The researchers provided a number of examples of these changes:Canadian red squirrels reproducing earlier in the year; German blackcaps are migrating and arriving earlier to their nesting grounds; and North American mosquitoes living in the water-filled leaves of carnivorous plants are using shorter day lengths to cue the initiation of larval dormancy.
No studies have found genetic changes in animal populations dueto the generally expected direct effects of increasing temperature,said the researchers, but over evolutionary time such changes should appear, following the genetic shifts in the timing of seasonal events, the researchers added.
Small animals with short life cycles and large population sizeswill probably adapt to longer growing seasons and be able to persist, they predicted. But many large animals with longer life cycles and smaller population sizes will decline in population or be replaced by more southern species.
First off, they're for a town 20 miles away (Sedona) which presumably has enough subscribers to harvest favorites to begin with, unlike Cottonwood and vicinity -- though it's hard to believe there aren't enough here -- it IS a "metro" area of around 15,000.
Second, since a large percentage of residents are seniors, that apparently skewed the results:
Walk the Line Mrs. Henderson Presents The 4400: Season 2 Ladies in Lavender The Ice Harvest
Though on the linked page there are numbers by the titles, which may mean that the following are the top 5:
Winged Migration Love's Enduring Promise The Thing Called Love Off the Map I, Robot
Ladies in Lavender The Gift Their Eyes Were Watching God The Ice Harvest The New World Ice Age Boston Legal: Season 1 Prime Hitch Mrs. Henderson Presents Dreamer: Inspired by a True Story Garden State Taking Lives Memoirs of a Geisha Ron White: You Can't Fix Stupid Proof Walk the Line Brokeback Mountain The 4400: Season 2 Greenfingers
Think: new age, cowboys, country music -- no less than 2 Will Smith movies, which I guess means he's on TV a lot -- couldn't tell ya.
To compare, my last 10 rentals I've watched (or tried to) from netflix were:
States of Control Noi the Albino The Boondock Saints Decision Before Dawn Kinamand Gemini Repulsion Hukkle My Mother's Smile The New World
To be fair, the last 10 I actually finished were:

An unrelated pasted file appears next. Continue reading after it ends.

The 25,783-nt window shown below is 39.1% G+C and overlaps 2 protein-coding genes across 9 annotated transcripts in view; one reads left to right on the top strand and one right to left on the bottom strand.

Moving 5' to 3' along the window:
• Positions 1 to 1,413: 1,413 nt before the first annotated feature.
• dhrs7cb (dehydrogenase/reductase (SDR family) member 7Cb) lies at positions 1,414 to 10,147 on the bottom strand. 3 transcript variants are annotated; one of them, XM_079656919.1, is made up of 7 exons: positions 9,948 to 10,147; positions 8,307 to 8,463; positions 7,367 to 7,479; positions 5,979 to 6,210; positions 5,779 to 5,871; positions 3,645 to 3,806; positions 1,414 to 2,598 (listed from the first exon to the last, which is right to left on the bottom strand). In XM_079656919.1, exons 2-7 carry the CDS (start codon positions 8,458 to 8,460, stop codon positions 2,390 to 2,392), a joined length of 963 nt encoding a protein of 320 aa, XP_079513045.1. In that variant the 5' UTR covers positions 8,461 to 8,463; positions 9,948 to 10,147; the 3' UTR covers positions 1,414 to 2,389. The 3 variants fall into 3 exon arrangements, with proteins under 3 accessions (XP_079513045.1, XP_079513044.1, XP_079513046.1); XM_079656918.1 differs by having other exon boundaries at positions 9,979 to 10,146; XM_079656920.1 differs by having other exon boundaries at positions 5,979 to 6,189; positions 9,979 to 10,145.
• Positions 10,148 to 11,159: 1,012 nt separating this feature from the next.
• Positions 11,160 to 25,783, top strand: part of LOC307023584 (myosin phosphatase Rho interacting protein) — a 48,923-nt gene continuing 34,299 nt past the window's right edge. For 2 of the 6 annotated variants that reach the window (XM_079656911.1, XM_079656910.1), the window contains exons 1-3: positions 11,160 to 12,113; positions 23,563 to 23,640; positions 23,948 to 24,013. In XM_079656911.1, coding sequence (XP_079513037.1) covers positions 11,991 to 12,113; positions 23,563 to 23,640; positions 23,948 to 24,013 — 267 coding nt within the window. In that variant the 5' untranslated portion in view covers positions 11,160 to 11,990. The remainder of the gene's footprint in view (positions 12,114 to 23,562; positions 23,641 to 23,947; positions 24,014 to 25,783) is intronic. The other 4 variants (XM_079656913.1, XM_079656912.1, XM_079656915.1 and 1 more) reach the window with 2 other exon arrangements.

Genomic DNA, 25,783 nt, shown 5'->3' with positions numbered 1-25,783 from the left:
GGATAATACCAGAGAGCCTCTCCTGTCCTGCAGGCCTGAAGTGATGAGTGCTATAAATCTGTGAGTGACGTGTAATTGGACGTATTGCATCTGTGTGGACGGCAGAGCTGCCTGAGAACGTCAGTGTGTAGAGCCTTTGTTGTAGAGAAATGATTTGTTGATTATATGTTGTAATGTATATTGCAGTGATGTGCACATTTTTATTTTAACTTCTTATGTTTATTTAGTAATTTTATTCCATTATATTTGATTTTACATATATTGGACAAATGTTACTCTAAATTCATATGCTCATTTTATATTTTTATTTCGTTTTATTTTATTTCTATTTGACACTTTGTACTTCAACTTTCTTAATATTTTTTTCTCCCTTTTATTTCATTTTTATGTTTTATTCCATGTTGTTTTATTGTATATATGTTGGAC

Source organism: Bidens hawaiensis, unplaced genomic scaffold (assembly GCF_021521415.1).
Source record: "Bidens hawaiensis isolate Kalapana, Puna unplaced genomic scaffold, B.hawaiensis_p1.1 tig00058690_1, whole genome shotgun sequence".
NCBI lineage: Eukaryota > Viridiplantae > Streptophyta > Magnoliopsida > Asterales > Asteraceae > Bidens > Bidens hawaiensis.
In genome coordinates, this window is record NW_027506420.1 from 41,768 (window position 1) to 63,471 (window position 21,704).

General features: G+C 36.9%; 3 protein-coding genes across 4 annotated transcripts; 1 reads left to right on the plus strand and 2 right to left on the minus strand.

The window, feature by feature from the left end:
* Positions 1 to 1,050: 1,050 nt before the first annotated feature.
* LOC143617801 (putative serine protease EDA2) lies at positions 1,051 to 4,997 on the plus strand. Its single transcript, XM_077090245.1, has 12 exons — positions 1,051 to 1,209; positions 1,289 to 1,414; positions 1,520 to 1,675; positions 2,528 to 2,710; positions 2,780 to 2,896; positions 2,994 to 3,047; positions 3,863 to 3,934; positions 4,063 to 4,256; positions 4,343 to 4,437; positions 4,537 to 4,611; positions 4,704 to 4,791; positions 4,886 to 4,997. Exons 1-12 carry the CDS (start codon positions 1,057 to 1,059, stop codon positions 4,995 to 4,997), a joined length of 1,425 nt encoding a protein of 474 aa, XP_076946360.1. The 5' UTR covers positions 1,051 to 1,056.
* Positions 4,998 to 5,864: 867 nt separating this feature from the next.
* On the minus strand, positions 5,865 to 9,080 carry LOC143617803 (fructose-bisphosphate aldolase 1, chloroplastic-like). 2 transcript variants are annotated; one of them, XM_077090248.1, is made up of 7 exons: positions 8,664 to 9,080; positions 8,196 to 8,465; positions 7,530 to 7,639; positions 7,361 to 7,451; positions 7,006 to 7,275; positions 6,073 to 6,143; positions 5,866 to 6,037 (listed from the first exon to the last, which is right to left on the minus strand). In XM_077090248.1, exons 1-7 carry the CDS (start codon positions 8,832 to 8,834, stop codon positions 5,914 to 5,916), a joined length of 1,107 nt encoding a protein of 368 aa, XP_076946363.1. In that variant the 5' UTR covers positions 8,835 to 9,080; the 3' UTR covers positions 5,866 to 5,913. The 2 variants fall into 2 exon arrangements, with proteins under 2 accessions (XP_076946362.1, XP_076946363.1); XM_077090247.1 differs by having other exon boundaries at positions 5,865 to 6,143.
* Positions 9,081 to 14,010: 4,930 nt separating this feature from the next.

Decision Before Dawn Kinamand Gemini My Mother's Smile Tony Takitani The Tunnel (2001) The Chess Players Whisky The Intruder Elevator to the Gallows
So as you might imagine, there aren't many people hereabouts I talk movies with. . .
They're selling postcards of the hanging They're painting the passports brown The beauty parlor is filled with sailors The circus is in town Here comes the blind commissioner They've got him in a trance One hand is tied to the tight-rope walker The other is in his pants And the riot squad they're restless They need somewhere to go As Lady and I look out tonight From Desolation Row
Cinderella, she seems so easy "It takes one to know one," she smiles And puts her hands in her back pockets Bette Davis style And in comes Romeo, he's moaning "You Belong to Me I Believe" And someone says," You're in the wrong place, my friend You better leave" And the only sound that's left After the ambulances go Is Cinderella sweeping up On Desolation Row
Now the moon is almost hidden The stars are beginning to hide The fortunetelling lady Has even taken all her things inside All except for Cain and Abel And the hunchback of Notre Dame Everybody is making love Or else expecting rain And the Good Samaritan, he's dressing He's getting ready for the show He's going to the carnival tonight On Desolation Row
Now Ophelia, she's 'neath the window For her I feel so afraid On her twenty-second birthday She already is an old maid
To her, death is quite romantic She wears an iron vest Her profession's her religion Her sin is her lifelessness And though her eyes are fixed upon Noah's great rainbow She spends her time peeking Into Desolation Row